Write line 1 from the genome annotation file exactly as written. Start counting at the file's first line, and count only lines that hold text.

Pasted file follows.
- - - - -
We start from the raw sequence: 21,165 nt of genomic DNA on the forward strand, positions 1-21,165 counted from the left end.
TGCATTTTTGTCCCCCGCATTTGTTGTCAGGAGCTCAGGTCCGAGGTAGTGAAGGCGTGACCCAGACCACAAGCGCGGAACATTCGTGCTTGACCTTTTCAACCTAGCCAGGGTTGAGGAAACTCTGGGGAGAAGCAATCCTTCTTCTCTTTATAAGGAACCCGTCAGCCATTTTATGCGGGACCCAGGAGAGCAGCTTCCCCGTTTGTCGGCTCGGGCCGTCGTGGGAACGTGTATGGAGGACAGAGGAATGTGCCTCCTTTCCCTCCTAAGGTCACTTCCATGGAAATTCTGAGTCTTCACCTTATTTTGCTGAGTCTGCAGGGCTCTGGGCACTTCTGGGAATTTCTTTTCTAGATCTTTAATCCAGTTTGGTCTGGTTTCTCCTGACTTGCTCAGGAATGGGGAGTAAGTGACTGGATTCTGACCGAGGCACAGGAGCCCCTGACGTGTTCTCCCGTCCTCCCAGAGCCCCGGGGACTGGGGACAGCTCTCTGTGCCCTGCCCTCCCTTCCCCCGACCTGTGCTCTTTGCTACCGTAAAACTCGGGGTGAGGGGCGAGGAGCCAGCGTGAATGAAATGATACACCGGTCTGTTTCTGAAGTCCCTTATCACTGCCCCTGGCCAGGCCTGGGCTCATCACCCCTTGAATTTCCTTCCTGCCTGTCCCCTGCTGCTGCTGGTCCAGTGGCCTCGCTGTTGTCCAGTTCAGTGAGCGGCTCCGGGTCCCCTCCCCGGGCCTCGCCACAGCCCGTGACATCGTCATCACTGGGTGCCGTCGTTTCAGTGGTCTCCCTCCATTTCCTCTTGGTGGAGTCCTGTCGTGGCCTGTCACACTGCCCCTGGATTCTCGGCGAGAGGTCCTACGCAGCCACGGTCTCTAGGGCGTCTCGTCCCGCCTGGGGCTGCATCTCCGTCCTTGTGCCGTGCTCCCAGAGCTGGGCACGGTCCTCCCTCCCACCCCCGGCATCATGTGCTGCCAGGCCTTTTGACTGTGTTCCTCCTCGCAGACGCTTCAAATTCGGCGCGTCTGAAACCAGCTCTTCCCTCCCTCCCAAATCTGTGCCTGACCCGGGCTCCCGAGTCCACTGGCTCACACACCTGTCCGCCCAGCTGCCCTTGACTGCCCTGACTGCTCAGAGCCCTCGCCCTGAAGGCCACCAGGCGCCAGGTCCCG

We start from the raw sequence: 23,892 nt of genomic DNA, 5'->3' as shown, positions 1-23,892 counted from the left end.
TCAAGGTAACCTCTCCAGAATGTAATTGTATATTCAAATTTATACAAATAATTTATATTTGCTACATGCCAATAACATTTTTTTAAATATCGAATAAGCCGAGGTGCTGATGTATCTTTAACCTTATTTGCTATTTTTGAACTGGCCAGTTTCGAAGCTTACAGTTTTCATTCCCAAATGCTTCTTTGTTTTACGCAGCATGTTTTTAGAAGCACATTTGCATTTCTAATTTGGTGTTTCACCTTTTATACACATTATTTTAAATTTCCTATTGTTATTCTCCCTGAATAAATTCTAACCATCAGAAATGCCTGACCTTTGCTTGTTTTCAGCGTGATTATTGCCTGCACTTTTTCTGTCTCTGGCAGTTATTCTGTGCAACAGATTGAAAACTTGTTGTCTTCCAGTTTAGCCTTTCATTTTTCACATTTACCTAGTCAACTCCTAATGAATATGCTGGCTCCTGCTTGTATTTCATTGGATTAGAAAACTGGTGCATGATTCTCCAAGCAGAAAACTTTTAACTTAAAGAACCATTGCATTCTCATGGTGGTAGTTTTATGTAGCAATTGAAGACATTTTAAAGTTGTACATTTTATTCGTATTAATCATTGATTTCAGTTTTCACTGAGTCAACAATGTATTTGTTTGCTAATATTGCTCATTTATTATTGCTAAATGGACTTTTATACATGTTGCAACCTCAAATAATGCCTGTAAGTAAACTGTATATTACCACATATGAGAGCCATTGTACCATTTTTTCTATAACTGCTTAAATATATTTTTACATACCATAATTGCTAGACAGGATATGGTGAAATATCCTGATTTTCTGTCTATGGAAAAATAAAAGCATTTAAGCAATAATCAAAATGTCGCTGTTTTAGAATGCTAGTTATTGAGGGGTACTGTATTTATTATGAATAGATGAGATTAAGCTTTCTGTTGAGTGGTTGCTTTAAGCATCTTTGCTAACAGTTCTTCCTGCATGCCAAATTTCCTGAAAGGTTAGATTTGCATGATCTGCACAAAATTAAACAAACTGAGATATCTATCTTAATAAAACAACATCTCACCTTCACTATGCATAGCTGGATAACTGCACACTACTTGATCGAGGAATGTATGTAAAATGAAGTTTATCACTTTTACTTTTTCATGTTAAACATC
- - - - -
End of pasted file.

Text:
We start from the raw sequence: 21,165 nt of genomic DNA on the forward strand, positions 1-21,165 counted from the left end.